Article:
WASHINGTON - Industry representatives are scrambling to dissuade policymakers from sticking banks with the tab for repairing the thrift insurance fund.
The Independent Bankers Association of America also is pushing a plan to pull credit unions into any Savings Association Insurance Fund bailout.
"IBAA feels that all elements of the financial service industry should participate in the resolution of these national problems," IBAA executive director Kenneth A. Guenther wrote this week in a letter to Senate Budget Committee Chairman Pete Domenici.
IBAA targeted the New Mexico Republican because the 1996 federal budget reportedly will hit the Bank Insurance Fund for more than half the $12 billion that's needed to mend the thrift fund.
In its own letter to Sen. Domenici, the American Bankers Association opposed the plan and threatened to drag bank customers into the debate.
"We strongly believe our tens of millions of customers will be outraged when we tell them such a new tax is being imposed to pay for yet another S&L bailout," ABA executive vice president Donald G. Ogilvie wrote.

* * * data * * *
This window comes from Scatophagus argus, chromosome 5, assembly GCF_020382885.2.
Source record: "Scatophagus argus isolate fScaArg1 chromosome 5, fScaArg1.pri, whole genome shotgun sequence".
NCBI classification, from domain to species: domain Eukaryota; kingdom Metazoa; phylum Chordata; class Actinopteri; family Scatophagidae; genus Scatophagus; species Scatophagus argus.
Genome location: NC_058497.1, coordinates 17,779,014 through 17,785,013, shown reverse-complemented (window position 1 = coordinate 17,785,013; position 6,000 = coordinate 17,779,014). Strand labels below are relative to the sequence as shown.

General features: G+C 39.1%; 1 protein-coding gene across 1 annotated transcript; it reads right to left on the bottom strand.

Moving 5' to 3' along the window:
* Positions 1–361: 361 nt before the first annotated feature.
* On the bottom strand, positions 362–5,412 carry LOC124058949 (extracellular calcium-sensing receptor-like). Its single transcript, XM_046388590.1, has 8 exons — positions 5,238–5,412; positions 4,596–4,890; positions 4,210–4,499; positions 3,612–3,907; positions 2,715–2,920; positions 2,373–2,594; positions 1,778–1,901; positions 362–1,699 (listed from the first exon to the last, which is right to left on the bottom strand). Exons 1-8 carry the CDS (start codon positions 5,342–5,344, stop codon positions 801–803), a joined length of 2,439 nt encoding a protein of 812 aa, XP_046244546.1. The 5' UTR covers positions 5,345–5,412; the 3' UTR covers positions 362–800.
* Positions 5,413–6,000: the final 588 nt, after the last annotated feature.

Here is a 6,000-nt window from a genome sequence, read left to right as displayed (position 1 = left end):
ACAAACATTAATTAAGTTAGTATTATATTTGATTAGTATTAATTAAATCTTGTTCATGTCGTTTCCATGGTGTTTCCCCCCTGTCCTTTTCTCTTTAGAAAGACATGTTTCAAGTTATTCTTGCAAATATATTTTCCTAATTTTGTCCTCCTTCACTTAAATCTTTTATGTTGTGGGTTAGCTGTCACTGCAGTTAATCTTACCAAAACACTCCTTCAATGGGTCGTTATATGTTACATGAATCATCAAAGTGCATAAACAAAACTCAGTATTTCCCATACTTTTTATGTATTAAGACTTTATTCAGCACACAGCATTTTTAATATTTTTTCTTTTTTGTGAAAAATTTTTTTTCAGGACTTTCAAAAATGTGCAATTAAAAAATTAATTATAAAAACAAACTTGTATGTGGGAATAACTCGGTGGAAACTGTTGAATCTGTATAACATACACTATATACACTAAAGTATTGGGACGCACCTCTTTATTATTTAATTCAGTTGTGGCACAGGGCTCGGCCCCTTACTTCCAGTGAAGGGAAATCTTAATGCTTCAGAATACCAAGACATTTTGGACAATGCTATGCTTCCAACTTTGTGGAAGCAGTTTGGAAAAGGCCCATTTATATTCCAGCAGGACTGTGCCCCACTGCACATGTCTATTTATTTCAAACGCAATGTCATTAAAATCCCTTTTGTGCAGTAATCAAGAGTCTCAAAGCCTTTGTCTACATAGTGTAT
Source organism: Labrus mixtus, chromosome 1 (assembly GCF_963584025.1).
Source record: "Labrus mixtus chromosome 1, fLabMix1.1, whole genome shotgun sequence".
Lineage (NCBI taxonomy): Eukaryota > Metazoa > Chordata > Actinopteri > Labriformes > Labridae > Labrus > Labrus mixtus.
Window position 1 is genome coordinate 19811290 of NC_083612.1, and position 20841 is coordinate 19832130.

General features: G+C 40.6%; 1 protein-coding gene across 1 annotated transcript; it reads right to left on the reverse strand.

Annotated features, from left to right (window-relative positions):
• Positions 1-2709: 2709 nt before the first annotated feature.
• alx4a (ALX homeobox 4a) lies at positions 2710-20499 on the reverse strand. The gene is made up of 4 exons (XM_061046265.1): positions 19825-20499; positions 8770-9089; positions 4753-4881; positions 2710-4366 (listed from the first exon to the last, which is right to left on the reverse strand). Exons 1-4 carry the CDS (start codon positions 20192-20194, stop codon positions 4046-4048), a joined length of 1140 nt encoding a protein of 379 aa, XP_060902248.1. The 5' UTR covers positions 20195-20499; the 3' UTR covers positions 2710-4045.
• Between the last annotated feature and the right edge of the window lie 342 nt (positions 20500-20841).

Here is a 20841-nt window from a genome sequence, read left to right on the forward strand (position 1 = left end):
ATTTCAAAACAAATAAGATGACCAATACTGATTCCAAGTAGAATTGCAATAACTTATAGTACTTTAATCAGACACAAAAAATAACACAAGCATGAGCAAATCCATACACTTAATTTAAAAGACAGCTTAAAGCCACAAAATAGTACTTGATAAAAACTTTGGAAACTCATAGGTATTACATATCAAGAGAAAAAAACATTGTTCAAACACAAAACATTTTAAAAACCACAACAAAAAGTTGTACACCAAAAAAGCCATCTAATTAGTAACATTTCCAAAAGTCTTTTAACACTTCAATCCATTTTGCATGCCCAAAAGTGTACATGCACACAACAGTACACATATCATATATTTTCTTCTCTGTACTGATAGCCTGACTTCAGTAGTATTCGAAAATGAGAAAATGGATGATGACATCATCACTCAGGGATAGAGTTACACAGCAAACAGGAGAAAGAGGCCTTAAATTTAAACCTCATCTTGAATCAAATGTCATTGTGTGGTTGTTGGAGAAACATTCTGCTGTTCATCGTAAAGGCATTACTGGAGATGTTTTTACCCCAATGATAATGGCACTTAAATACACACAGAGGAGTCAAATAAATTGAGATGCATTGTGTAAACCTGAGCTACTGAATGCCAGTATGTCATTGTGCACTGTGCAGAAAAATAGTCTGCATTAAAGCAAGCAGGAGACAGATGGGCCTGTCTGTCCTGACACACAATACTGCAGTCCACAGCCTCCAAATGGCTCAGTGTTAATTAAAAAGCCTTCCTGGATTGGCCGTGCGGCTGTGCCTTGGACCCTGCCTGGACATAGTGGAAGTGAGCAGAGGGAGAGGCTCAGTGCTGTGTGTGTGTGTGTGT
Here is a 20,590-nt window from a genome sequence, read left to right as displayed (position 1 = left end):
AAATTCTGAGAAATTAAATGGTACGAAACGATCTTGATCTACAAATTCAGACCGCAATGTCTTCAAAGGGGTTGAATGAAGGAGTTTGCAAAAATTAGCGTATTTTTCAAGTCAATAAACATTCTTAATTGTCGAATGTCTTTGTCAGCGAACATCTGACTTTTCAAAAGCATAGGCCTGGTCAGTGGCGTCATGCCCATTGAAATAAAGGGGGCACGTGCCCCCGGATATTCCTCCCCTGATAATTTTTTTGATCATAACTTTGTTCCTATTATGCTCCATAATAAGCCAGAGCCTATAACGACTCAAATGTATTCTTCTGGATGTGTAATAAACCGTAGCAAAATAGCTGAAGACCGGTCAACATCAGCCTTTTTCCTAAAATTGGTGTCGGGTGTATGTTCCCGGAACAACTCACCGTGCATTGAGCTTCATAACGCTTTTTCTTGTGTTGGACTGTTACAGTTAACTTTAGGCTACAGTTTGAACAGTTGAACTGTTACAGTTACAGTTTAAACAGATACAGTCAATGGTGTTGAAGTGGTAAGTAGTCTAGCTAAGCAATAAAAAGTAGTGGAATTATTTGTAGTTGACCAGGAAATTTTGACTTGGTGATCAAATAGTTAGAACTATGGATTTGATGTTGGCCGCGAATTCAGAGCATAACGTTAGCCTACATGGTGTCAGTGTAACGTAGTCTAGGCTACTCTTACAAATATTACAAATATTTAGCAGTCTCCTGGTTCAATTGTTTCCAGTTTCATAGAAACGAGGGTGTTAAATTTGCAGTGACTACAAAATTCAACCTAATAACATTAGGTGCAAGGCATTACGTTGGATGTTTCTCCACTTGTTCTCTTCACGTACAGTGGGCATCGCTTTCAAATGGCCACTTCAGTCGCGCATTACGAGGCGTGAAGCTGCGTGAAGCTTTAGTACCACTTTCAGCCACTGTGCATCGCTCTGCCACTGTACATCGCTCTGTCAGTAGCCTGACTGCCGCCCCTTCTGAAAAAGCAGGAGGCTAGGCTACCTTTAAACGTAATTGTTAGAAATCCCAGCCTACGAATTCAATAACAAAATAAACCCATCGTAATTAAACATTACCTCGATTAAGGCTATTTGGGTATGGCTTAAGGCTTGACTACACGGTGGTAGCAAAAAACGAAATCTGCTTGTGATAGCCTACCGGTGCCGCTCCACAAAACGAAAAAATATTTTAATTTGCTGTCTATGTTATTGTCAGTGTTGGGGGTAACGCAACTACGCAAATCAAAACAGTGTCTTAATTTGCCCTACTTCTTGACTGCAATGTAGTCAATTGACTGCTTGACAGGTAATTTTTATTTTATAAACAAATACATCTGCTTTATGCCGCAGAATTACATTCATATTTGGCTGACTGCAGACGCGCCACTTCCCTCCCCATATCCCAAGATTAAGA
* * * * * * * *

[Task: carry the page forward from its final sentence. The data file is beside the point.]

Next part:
Under the government's plan, details of which are still being decided, 2.5 cents of the 4-cent premium banks are expected to pay later this year would be diverted to make interest payments on the Financing Corp. bonds sold to start the S&L cleanup in 1987. The present-value cost of those Fico interest payments, due through 2019, is about $6.5 billion.
The thrift industry would recapitalize the thrift fund through a one- time fee of about 80 basis points. Once the fund was replenished, thrift deposit insurance premiums, like bank rates, would be cut dramatically. Finally, the government's plan would use leftover Resolution Trust Corp. funds to cover the cost of unforeseen thrift failures.
The Association of Financial Services Holding Companies has come up with a plan that would free most banks from paying any part of the SAIF bill.
The association proposes that all thrifts pay a 70-basis-point fee for the right to convert to a national bank charter. That would raise $3.4 billion.
All banks that own thrift deposits, so-called Oakar institutions, would be charged a separate 179-basis-point fee, raising another $3.2 billion. (For BankAmerica Corp., which holds $13.8 billion of thrift deposits, this fee would be $246 million.)
Finally, $8.3 billion of RTC money would be used to pay off the Fico bonds.